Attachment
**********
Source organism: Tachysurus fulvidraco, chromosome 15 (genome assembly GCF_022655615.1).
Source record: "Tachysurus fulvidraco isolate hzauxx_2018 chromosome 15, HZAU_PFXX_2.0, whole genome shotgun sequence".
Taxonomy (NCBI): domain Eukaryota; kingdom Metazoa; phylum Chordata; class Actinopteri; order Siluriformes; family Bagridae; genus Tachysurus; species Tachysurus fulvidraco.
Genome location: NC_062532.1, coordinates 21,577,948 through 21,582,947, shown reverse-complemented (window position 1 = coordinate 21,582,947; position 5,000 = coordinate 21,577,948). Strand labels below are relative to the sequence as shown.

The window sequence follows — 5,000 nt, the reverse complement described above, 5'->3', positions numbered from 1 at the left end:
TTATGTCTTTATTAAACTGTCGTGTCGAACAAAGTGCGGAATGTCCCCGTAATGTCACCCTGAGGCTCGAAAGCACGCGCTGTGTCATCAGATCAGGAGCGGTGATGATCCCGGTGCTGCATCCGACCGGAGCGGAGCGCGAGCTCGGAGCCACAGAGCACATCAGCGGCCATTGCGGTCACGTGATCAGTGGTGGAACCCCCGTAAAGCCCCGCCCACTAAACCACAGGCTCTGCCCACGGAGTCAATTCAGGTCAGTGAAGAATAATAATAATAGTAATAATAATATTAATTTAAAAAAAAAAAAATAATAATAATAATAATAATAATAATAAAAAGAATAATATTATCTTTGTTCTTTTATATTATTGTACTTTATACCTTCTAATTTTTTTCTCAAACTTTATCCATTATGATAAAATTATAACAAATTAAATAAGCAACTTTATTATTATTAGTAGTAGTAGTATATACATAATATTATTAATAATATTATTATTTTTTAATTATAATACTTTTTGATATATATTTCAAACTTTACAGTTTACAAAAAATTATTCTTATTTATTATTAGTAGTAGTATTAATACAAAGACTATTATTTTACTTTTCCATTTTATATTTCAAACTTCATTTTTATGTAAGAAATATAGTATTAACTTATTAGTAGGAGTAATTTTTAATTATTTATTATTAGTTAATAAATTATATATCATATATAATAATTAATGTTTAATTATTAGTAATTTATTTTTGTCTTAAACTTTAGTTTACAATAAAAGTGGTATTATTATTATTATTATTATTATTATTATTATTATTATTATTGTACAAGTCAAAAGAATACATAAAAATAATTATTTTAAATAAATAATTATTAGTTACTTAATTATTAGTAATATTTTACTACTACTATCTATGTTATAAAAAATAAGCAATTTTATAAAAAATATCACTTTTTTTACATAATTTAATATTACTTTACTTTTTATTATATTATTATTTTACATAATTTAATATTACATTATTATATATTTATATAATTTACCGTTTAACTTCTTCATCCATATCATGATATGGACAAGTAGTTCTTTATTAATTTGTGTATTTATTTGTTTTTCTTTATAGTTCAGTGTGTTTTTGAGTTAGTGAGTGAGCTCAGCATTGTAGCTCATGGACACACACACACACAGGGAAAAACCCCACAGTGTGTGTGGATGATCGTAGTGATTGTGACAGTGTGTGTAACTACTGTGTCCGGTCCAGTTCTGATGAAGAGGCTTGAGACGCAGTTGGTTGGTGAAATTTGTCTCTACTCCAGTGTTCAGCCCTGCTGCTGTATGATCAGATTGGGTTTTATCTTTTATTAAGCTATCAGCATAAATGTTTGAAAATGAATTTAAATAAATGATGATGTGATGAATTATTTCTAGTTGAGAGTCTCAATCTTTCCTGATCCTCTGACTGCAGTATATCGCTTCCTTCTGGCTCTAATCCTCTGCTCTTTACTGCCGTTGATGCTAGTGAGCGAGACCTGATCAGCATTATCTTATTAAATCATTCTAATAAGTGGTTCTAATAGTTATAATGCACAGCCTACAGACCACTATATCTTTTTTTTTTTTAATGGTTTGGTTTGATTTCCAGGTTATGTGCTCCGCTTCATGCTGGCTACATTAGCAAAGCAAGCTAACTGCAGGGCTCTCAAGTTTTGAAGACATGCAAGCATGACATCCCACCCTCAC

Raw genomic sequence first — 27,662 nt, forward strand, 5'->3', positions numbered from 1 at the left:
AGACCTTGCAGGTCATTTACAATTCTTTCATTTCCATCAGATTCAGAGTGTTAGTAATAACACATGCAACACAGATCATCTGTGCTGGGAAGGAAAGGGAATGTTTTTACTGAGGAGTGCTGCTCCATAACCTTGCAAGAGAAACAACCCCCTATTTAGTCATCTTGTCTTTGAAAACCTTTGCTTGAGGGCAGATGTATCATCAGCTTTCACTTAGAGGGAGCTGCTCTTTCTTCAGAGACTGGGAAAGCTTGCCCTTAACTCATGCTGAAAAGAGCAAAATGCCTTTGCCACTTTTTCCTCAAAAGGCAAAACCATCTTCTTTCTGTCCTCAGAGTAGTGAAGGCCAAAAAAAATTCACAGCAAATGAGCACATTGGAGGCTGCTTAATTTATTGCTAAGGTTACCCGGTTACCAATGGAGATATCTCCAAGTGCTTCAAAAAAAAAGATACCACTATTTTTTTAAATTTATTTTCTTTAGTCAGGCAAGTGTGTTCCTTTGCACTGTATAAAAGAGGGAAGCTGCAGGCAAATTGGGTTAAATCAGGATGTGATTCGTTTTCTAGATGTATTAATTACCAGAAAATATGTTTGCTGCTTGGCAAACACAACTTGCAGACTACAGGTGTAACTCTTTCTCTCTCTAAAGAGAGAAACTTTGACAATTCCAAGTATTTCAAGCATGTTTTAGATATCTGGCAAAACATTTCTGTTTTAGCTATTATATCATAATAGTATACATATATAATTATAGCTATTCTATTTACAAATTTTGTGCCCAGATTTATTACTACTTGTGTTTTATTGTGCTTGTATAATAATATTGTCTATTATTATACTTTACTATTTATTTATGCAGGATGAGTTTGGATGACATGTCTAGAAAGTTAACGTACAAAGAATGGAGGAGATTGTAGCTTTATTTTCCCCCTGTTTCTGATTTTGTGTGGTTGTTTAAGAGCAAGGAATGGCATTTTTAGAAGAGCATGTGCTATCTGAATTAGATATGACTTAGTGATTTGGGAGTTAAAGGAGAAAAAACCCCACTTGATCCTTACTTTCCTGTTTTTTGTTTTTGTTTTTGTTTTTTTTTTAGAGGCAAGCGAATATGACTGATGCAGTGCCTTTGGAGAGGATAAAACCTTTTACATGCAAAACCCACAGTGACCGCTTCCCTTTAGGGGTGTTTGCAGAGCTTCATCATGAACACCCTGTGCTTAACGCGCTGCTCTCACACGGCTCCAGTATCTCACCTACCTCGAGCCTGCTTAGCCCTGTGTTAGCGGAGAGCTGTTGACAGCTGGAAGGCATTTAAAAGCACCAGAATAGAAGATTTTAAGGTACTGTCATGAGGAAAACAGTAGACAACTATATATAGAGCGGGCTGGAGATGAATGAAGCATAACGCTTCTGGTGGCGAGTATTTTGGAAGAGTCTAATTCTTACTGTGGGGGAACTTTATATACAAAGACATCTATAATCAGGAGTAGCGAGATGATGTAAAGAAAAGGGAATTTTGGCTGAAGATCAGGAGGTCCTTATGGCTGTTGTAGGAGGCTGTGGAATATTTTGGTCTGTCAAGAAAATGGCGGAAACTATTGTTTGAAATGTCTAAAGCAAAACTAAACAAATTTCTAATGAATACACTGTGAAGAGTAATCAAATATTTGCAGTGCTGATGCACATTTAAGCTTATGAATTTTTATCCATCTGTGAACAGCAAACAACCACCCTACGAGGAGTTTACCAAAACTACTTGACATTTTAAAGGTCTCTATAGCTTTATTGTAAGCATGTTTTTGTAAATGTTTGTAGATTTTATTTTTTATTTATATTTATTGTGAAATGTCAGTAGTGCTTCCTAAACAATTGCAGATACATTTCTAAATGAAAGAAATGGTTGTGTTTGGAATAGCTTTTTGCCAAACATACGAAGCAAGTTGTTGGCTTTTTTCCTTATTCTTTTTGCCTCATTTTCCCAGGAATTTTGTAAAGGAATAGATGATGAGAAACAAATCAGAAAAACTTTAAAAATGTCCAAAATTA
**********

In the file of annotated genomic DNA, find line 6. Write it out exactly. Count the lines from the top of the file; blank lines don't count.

TTATGTCTTTATTAAACTGTCGTGTCGAACAAAGTGCGGAATGTCCCCGTAATGTCACCCTGAGGCTCGAAAGCACGCGCTGTGTCATCAGATCAGGAGCGGTGATGATCCCGGTGCTGCATCCGACCGGAGCGGAGCGCGAGCTCGGAGCCACAGAGCACATCAGCGGCCATTGCGGTCACGTGATCAGTGGTGGAACCCCCGTAAAGCCCCGCCCACTAAACCACAGGCTCTGCCCACGGAGTCAATTCAGGTCAGTGAAGAATAATAATAATAGTAATAATAATATTAATTTAAAAAAAAAAAAATAATAATAATAATAATAATAATAATAAAAAGAATAATATTATCTTTGTTCTTTTATATTATTGTACTTTATACCTTCTAATTTTTTTCTCAAACTTTATCCATTATGATAAAATTATAACAAATTAAATAAGCAACTTTATTATTATTAGTAGTAGTAGTATATACATAATATTATTAATAATATTATTATTTTTTAATTATAATACTTTTTGATATATATTTCAAACTTTACAGTTTACAAAAAATTATTCTTATTTATTATTAGTAGTAGTATTAATACAAAGACTATTATTTTACTTTTCCATTTTATATTTCAAACTTCATTTTTATGTAAGAAATATAGTATTAACTTATTAGTAGGAGTAATTTTTAATTATTTATTATTAGTTAATAAATTATATATCATATATAATAATTAATGTTTAATTATTAGTAATTTATTTTTGTCTTAAACTTTAGTTTACAATAAAAGTGGTATTATTATTATTATTATTATTATTATTATTATTATTATTATTGTACAAGTCAAAAGAATACATAAAAATAATTATTTTAAATAAATAATTATTAGTTACTTAATTATTAGTAATATTTTACTACTACTATCTATGTTATAAAAAATAAGCAATTTTATAAAAAATATCACTTTTTTTACATAATTTAATATTACTTTACTTTTTATTATATTATTATTTTACATAATTTAATATTACATTATTATATATTTATATAATTTACCGTTTAACTTCTTCATCCATATCATGATATGGACAAGTAGTTCTTTATTAATTTGTGTATTTATTTGTTTTTCTTTATAGTTCAGTGTGTTTTTGAGTTAGTGAGTGAGCTCAGCATTGTAGCTCATGGACACACACACACACAGGGAAAAACCCCACAGTGTGTGTGGATGATCGTAGTGATTGTGACAGTGTGTGTAACTACTGTGTCCGGTCCAGTTCTGATGAAGAGGCTTGAGACGCAGTTGGTTGGTGAAATTTGTCTCTACTCCAGTGTTCAGCCCTGCTGCTGTATGATCAGATTGGGTTTTATCTTTTATTAAGCTATCAGCATAAATGTTTGAAAATGAATTTAAATAAATGATGATGTGATGAATTATTTCTAGTTGAGAGTCTCAATCTTTCCTGATCCTCTGACTGCAGTATATCGCTTCCTTCTGGCTCTAATCCTCTGCTCTTTACTGCCGTTGATGCTAGTGAGCGAGACCTGATCAGCATTATCTTATTAAATCATTCTAATAAGTGGTTCTAATAGTTATAATGCACAGCCTACAGACCACTATATCTTTTTTTTTTTTAATGGTTTGGTTTGATTTCCAGGTTATGTGCTCCGCTTCATGCTGGCTACATTAGCAAAGCAAGCTAACTGCAGGGCTCTCAAGTTTTGAAGACATGCAAGCATGACATCCCACCCTCAC